In recent years, the traditional approach to performance management — including practices like ratings and forced rankings popularized in the 1980’s—have come under fire. The reasons for this backlash are understandable. Rating and ranking employees favors competition over collaboration and rigid measurement of individual accountability over growth and development.
According to a recent Gallup State of American Workplace survey, only 21% of employees strongly agree their performance is managed in a way that motivates them to do outstanding work. And managers aren’t feeling satisfied either—Corporate Executive Board (CEB) found that 95% of managers are discontented with their PM systems, and 90% of HR heads believe those systems do not yield accurate information. Given these concerns, it’s understandable that 21% of organizations surveyed by CEB have either already removed ratings or are planning to remove ratings from performance management in the near future.
At Blue Beyond, we have been fortunate to have supported a number of Fortune 500 organizations as they transitioned from a performance management process that included ratings and rankings to a more holistic, growth-mindset approach. In doing so, we’ve found that there are four key questions an organization should ask itself before making the switch to a rating-less performance management system.
Making a change to a rating-less performance management process simply because it is a trend in the industry needs to be carefully considered given the investment required. As with any change, consider how your performance management process needs to support the organization and culture you wish to create.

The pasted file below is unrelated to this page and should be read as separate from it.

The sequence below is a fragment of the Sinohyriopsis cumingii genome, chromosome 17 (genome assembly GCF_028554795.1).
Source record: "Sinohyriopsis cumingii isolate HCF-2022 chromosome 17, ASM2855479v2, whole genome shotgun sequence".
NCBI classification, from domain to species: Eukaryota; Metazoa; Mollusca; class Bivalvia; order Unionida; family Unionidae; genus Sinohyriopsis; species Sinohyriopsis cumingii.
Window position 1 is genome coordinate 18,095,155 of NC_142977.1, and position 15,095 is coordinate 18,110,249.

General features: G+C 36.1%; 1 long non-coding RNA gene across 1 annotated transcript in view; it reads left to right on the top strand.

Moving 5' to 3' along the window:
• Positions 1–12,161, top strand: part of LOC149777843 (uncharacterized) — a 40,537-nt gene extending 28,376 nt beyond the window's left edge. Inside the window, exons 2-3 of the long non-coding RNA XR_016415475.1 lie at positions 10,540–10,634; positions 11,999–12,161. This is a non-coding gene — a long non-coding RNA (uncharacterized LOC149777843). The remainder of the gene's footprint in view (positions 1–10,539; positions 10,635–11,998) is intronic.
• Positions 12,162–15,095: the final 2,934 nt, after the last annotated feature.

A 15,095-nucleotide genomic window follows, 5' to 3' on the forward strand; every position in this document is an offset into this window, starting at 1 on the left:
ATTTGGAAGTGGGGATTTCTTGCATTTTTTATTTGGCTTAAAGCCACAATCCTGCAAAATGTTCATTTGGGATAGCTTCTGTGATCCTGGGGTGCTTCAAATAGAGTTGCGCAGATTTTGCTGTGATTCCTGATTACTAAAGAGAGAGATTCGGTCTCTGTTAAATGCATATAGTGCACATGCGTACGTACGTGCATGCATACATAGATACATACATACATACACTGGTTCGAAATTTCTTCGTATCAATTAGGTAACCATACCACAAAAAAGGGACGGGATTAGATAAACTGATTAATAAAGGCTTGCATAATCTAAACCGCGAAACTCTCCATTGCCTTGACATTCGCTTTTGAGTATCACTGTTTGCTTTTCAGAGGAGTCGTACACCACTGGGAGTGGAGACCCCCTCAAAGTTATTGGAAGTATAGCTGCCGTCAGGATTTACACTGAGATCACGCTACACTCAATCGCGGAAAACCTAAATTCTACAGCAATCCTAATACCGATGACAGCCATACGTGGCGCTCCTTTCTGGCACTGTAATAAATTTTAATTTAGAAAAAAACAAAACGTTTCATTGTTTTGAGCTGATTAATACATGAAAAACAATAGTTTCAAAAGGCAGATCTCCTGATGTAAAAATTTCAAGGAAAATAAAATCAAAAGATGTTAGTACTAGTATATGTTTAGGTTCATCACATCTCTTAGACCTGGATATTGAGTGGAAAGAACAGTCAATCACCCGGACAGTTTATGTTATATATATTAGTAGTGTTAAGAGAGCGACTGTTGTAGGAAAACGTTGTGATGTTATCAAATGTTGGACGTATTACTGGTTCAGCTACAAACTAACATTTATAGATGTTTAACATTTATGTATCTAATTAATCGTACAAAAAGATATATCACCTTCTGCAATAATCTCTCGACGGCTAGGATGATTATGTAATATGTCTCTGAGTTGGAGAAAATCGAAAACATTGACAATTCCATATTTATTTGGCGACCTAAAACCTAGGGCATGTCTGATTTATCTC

An organizational shift to a growth, development, and learning mindset requires a different approach to performance assessment than models which support rigid individual accountability. Similarly, an organization moving to a highly collaborative working model necessitates organizational and team flexibility. With these types of cultural shifts, companies must consider a retooling of current systems and processes to support a more fluid approach to objective setting, feedback, and assessment of achievements.
There is no quick-fix to implementing a new performance management strategy. Before you jump into a rating-less system, take the time to identify the root problem you’re trying to solve. For example, are you aligning to a shifting organizational culture? Are you suffering from low employee engagement? Is too much time being spent on performance management administration?
Next, you’ll need to reach out to key stakeholders from across the organization to pressure-test your assumptions and understand what each stakeholder is looking for in a performance management system. What are their priorities? What will success look like?
Finally, you’ll need time to strategize and create a plan, find your champions, communicate the change, and train your employees on any new processes.
Don’t underestimate the time it will take to implement a thoughtful, holistic approach to performance management. If you’re going to succeed, you can’t rush the process.